CHICAGO – compared with placebo, while causing modest increases in heart rate, in a prespecified substudy of the trial.
“The large effects on ambulatory 24-hour blood pressure raise the possibility that there may be important long-term benefits of [tirzepatide] on the complications of obesity,” said, during a presentation at the American Heart Association scientific sessions.
“The findings are concordant with the [previously reported] office-based measurements, and the blood pressure reductions provide further evidence for the potential benefits of tirzepatide on cardiovascular health and outcomes,” said Dr. de Lemos, a cardiologist and professor at the University of Texas Southwestern Medical Center, Dallas.
The substudy included 600 of the 2,539 people enrolled in SURMOUNT-1, the first of two pivotal trials for tirzepatide (Mounjaro) in people without diabetes but with obesity or overweight (body mass index of 27-29 kg/m2) plus at least one weight-related complication. The primary endpoints of SURMOUNT-1 were the percent change in weight from baseline to 72 weeks on treatment with either of three different weekly injected doses of tirzepatide, compared with control subjects who received placebo, and the percentage of enrolled subjects achieving at least 5% loss in baseline weight, compared with the controls.
Tirzepatide treatment led to significant increases in both results, compared with controls, with the highest dose tested, 15 mg/week, resulting in an average 20.9% drop in weight from baseline after 72 weeks of treatment, and 91% of enrolled subjects on that dose achieving the 5% weight-loss threshold during the same time frame, in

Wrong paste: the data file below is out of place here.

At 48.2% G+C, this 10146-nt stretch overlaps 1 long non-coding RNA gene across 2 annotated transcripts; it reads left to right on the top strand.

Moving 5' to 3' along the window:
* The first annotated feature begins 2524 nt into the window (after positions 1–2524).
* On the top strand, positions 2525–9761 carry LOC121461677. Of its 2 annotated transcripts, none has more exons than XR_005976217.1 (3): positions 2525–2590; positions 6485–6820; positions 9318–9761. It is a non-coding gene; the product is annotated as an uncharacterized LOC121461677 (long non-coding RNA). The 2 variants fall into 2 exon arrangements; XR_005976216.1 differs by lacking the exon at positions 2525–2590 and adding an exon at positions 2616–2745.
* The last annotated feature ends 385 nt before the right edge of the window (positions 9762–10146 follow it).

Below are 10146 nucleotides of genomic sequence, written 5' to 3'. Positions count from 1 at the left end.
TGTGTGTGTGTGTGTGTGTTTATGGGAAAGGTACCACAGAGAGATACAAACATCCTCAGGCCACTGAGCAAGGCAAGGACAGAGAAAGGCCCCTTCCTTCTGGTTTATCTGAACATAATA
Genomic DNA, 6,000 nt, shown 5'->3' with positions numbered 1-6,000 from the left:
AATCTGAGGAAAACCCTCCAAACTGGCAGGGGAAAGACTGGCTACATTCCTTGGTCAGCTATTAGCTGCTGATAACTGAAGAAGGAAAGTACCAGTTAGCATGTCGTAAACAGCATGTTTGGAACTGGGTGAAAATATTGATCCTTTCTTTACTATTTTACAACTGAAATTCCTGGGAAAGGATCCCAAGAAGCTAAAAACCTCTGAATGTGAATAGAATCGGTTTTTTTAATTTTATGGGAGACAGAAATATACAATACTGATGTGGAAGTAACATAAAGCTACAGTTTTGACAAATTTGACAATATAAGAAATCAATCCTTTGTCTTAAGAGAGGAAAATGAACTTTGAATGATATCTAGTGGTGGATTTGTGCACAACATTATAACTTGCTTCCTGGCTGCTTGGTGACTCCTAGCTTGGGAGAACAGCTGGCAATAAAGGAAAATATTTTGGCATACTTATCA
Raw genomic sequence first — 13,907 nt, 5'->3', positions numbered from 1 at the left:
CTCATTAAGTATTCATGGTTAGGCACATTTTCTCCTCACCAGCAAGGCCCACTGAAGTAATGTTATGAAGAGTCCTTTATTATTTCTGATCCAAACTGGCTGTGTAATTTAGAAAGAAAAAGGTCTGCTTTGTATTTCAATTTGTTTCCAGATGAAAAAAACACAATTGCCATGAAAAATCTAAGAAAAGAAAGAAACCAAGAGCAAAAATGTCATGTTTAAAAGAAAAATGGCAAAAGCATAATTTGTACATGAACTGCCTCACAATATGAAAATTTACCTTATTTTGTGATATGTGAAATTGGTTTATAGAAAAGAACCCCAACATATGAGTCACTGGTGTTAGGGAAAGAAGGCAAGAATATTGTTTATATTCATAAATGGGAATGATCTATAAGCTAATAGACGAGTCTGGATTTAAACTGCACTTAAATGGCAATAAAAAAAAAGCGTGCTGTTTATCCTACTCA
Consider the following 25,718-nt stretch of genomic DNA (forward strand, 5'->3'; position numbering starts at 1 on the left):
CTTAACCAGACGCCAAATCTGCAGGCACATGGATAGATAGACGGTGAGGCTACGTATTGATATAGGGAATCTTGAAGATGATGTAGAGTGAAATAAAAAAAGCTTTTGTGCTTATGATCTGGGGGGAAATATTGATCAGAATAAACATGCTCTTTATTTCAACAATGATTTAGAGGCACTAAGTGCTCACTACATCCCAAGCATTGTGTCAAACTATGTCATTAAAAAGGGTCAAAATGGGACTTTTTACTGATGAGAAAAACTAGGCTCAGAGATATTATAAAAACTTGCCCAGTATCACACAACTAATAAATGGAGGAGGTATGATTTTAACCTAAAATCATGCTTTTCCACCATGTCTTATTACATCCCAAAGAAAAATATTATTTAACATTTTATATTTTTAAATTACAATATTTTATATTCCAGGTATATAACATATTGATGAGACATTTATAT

24-hour ambulatory pressures from 494 people
The substudy enrolled 600 of the SURMOUNT-1 participants and involved 24-hour ambulatory BP and heart rate measurements at entry and after 36 weeks on treatment. Full results were available for 494 of these people. The substudy included only study participants who entered with a BP of less than 140/90 mm Hg. Enrollment in SURMOUNT-1 overall excluded people with a BP of 160/100 mm Hg or higher. The average BP among all enrolled participants was about 123/80 mm Hg, while heart rates averaged about 73 beats per minute.
Systolic BP measured with the ambulatory monitor fell from baseline by an average of 5.6, 8.8, and 6.2 mm Hg in the people who received tirzepatide in weekly doses of 5, 10, or 15 mg, respectively, and rose by an average 1.8 mm Hg among the controls, Dr. de Lemos reported. Diastolic BP dropped among the tirzepatide recipients by an average of 1.5, 2.4, and 0.0 mm Hg in the three ascending tirzepatide treatment arms, and rose by an average 0.5 mm Hg among the controls. All of the differences between the intervention groups and the controls were significant except for the change in diastolic BP among participants who received 15 mg of tirzepatide weekly.
The results showed that 36 weeks on tirzepatide treatment was associated with “arguably clinically meaningful” reductions in systolic and diastolic BPs, Dr. de Lemos said. “There is a lot of optimism that this will translate into clinical benefits.” He also noted that, “within the limits of cross-study comparisons, the blood pressure changes look favorable, compared with the single-incretin mechanism GLP-1 [glucagonlike peptide–1] receptor agonists.”
Heart rate fell by an average 1.8 bpm in the controls, and rose by an average 0.3, 0.5, and 3.6 bpm among the three groups receiving ascending weekly tirzepatide doses, effects that were “consistent with what’s been seen with the GLP-1 receptor agonists,” noted Dr. de Lemos.
Tirzepatide is known as a “twincretin” because it shares this GLP-1 receptor agonism and also has a second incretin agonist activity, to the receptor for the glucose-dependent insulinotropic polypeptide.